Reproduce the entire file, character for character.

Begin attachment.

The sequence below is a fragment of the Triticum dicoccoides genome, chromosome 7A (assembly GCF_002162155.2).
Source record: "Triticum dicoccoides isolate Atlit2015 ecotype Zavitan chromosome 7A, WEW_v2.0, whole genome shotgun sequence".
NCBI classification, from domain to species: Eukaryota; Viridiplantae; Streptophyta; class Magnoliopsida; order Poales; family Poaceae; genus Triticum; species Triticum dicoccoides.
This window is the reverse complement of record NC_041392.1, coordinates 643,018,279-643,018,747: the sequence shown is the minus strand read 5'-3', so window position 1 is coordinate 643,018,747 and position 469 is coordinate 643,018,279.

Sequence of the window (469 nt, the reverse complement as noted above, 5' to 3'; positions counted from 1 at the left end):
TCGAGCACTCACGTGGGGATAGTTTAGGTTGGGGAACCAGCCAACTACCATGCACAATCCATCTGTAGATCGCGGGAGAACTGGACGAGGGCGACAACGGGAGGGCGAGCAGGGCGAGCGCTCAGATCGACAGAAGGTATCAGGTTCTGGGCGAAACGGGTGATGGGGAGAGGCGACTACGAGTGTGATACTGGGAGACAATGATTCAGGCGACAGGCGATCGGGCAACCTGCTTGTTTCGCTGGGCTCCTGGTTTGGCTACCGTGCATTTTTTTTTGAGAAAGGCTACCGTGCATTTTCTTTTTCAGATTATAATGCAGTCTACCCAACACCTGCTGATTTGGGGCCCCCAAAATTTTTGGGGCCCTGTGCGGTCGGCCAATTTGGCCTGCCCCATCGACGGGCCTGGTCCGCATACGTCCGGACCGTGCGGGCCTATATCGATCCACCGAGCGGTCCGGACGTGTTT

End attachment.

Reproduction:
The sequence below is a fragment of the Triticum dicoccoides genome, chromosome 7A (assembly GCF_002162155.2).
Source record: "Triticum dicoccoides isolate Atlit2015 ecotype Zavitan chromosome 7A, WEW_v2.0, whole genome shotgun sequence".
NCBI classification, from domain to species: Eukaryota; Viridiplantae; Streptophyta; class Magnoliopsida; order Poales; family Poaceae; genus Triticum; species Triticum dicoccoides.
This window is the reverse complement of record NC_041392.1, coordinates 643,018,279-643,018,747: the sequence shown is the minus strand read 5'-3', so window position 1 is coordinate 643,018,747 and position 469 is coordinate 643,018,279.

Sequence of the window (469 nt, the reverse complement as noted above, 5' to 3'; positions counted from 1 at the left end):
TCGAGCACTCACGTGGGGATAGTTTAGGTTGGGGAACCAGCCAACTACCATGCACAATCCATCTGTAGATCGCGGGAGAACTGGACGAGGGCGACAACGGGAGGGCGAGCAGGGCGAGCGCTCAGATCGACAGAAGGTATCAGGTTCTGGGCGAAACGGGTGATGGGGAGAGGCGACTACGAGTGTGATACTGGGAGACAATGATTCAGGCGACAGGCGATCGGGCAACCTGCTTGTTTCGCTGGGCTCCTGGTTTGGCTACCGTGCATTTTTTTTTGAGAAAGGCTACCGTGCATTTTCTTTTTCAGATTATAATGCAGTCTACCCAACACCTGCTGATTTGGGGCCCCCAAAATTTTTGGGGCCCTGTGCGGTCGGCCAATTTGGCCTGCCCCATCGACGGGCCTGGTCCGCATACGTCCGGACCGTGCGGGCCTATATCGATCCACCGAGCGGTCCGGACGTGTTT